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Clinical Consideration of an Anemia of Pregnancy and the Puerperium*

C. T. SMITH, M.D., F.A.C.P.; and W. B. KINLAW, M.D., F.A.C.P.
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Medical Service Park View Hospital, Rocky Mount, N. C.

Ann Intern Med. 1931;4(8):939-944. doi:10.7326/0003-4819-4-8-939
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This excerpt has been provided in the absence of an abstract.

Puerperal anemia, which is probably a continuation if not a progression of the anemia of pregnancy, was first described by Channing in 1842,1 and for many decades doubted as being a specific anemia, has received more study in the past two decades and has been established as a definite anemia related to pregnancy and the puerperium; and furthermore according to Murdock's2 observations, "if the patient survives the acute attack, the blood picture usually returns to normal."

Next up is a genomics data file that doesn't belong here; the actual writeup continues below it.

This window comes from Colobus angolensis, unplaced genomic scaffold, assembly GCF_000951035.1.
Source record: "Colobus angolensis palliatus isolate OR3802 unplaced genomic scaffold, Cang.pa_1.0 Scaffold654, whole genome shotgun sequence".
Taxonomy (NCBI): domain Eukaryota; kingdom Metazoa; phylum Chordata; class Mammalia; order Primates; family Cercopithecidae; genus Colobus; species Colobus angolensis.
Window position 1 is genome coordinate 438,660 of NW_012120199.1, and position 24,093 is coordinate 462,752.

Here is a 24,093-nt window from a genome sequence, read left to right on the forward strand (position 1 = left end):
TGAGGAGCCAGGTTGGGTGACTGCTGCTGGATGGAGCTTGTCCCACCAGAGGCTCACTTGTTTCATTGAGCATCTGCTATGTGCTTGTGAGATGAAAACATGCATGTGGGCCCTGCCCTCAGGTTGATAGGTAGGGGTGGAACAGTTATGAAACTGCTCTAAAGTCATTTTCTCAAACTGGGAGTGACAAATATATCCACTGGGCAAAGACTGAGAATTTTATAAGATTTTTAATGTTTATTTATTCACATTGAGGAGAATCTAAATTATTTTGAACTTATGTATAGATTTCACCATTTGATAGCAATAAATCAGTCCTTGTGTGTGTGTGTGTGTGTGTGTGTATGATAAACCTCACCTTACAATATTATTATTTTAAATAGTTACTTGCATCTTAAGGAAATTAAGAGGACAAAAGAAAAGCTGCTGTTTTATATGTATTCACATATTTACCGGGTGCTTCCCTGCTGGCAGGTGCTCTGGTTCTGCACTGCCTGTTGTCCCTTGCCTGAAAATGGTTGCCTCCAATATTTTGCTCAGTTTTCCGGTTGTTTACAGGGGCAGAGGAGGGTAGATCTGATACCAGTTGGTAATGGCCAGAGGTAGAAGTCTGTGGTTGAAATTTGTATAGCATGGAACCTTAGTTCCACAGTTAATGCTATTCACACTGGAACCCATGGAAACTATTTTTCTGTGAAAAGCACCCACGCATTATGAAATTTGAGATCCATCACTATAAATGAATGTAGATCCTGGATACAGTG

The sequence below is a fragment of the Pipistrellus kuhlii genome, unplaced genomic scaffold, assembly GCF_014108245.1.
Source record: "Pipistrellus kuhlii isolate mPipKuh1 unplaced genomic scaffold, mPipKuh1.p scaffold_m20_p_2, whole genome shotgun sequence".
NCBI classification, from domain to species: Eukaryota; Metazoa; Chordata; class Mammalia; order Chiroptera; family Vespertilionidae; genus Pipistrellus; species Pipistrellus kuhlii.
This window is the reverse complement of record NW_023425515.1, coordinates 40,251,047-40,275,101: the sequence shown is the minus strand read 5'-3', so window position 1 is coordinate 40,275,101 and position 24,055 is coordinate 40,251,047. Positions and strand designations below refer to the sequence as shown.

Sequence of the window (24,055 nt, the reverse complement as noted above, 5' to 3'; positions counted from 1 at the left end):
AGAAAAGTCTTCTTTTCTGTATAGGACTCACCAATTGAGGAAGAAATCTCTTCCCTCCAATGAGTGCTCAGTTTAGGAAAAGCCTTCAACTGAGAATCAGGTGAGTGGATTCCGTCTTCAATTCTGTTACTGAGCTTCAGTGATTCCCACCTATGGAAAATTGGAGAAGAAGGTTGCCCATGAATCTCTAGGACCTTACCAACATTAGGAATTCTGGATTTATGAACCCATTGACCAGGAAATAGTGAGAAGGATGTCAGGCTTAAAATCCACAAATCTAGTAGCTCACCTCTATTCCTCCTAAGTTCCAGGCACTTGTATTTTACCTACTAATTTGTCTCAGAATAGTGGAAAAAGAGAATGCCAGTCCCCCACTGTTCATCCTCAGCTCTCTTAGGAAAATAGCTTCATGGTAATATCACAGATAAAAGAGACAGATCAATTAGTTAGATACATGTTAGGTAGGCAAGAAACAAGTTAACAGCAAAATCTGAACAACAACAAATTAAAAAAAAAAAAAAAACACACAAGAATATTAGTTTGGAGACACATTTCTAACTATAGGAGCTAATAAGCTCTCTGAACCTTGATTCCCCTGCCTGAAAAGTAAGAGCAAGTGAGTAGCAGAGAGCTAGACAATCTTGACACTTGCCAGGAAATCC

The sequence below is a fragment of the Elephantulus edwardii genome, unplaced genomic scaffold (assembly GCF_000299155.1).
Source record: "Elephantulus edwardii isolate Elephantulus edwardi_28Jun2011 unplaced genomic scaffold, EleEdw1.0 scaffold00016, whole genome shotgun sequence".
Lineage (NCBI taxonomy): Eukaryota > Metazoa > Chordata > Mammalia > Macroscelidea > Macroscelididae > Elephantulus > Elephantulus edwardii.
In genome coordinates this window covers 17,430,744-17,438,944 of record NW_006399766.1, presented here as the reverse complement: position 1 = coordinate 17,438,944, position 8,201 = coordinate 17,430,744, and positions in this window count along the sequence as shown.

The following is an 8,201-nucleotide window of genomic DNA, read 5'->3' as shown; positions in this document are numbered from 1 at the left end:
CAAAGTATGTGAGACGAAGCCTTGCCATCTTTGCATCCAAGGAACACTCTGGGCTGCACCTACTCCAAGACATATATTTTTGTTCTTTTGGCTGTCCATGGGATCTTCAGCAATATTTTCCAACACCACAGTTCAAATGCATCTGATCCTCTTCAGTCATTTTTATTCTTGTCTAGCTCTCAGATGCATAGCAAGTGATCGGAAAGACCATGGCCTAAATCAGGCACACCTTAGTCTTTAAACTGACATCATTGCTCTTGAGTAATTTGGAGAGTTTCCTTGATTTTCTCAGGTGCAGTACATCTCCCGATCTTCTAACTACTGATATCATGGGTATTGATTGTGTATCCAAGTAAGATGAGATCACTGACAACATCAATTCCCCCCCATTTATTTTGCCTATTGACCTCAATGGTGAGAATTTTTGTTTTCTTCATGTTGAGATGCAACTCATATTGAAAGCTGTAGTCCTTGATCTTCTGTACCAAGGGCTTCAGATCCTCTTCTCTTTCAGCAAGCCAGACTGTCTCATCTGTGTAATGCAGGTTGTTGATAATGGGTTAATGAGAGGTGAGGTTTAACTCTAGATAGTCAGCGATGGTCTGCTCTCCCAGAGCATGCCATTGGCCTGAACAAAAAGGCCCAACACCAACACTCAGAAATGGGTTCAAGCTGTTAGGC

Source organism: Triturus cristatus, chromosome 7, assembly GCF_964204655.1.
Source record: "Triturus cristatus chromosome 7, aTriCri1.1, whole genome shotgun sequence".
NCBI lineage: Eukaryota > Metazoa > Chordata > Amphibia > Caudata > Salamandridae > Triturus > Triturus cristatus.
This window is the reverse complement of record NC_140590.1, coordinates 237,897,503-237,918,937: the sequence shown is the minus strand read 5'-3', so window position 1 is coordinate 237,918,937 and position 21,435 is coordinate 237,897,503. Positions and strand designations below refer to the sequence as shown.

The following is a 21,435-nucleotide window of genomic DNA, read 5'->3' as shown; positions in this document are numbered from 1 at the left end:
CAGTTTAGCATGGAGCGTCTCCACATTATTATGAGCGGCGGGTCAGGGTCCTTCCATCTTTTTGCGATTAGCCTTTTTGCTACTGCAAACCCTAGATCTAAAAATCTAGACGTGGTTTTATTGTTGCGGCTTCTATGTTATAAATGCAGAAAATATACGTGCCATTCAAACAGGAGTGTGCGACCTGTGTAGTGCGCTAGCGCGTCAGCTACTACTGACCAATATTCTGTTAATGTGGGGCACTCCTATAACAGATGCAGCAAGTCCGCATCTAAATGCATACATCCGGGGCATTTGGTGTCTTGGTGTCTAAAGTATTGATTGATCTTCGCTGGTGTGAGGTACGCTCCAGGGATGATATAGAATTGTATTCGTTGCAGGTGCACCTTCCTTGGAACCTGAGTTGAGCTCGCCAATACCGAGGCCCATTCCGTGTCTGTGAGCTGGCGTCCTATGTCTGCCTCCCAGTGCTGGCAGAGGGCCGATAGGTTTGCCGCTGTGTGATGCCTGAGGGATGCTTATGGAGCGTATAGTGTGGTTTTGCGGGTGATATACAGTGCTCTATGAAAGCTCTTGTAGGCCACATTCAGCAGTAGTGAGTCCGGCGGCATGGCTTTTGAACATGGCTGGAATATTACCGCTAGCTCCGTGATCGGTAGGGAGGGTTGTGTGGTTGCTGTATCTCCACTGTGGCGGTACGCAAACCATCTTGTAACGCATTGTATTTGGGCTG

For an anemia to merit such a classification, we contend that all anemias should be excluded which might be explained by hemorrhage, sepsis (including


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